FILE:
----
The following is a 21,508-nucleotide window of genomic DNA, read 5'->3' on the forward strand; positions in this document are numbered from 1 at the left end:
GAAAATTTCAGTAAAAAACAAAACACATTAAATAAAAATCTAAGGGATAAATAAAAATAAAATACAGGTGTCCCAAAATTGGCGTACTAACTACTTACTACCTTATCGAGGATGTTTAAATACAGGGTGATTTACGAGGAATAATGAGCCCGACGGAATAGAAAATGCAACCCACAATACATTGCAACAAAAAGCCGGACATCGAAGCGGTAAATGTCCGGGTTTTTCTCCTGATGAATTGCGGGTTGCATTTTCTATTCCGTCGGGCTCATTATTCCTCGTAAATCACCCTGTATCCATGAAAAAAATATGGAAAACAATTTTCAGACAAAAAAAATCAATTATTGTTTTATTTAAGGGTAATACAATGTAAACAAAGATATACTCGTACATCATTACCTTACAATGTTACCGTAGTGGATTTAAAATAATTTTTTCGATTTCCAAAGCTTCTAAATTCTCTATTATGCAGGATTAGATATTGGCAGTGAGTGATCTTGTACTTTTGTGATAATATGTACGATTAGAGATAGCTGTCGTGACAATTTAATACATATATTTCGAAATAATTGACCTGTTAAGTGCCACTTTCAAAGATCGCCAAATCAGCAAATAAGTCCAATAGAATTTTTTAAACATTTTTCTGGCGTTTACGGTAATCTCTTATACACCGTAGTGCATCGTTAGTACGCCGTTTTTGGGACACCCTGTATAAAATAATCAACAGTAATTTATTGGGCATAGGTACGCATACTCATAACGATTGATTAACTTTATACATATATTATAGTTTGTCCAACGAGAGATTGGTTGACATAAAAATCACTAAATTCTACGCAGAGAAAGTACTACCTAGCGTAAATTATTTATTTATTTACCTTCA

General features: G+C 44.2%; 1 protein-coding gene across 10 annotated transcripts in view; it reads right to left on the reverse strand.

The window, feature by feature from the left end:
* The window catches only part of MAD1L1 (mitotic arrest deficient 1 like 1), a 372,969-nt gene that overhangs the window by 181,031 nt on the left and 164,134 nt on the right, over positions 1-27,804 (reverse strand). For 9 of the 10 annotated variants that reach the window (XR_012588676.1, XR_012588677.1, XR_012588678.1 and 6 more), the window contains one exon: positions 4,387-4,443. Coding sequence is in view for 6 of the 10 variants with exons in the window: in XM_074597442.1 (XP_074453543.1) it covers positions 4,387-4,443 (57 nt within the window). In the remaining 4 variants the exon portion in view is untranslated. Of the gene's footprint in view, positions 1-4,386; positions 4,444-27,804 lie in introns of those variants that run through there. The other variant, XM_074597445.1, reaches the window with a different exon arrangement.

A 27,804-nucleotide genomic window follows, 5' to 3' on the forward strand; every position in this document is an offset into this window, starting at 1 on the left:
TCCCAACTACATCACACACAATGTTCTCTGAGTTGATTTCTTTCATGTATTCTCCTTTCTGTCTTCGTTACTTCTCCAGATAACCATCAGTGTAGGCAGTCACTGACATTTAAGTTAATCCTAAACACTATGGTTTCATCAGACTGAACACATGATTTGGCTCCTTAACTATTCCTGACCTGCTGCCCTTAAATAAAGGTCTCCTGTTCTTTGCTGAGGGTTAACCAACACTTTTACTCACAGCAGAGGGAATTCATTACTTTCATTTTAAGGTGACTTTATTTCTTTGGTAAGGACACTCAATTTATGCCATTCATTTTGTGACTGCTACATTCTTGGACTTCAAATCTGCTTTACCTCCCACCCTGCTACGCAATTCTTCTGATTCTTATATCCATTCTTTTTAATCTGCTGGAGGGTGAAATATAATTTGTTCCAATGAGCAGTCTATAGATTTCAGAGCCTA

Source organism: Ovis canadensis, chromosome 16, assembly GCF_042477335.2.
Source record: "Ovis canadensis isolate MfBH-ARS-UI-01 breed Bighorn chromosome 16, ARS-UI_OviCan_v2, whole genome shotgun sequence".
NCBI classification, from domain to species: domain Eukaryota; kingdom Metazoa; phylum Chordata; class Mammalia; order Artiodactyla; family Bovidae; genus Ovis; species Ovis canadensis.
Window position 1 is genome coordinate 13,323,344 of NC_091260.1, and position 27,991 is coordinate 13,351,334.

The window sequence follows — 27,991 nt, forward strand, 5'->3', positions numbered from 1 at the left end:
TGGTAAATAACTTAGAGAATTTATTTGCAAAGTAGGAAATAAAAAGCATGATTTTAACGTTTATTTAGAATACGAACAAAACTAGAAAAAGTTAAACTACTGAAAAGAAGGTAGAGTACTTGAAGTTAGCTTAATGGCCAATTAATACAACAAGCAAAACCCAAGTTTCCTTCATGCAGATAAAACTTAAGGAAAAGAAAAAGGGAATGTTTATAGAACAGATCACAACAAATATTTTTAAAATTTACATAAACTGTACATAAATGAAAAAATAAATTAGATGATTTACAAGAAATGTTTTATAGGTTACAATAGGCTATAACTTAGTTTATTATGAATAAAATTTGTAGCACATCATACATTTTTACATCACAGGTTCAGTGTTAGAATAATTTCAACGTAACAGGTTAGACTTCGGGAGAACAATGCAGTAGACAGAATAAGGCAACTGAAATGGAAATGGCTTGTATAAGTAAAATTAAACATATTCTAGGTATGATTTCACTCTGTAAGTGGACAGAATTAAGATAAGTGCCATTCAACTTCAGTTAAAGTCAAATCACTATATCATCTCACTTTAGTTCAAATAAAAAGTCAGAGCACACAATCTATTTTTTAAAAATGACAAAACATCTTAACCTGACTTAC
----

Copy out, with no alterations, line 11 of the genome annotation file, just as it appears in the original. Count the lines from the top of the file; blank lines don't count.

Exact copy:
Window position 1 is genome coordinate 13,323,344 of NC_091260.1, and position 27,991 is coordinate 13,351,334.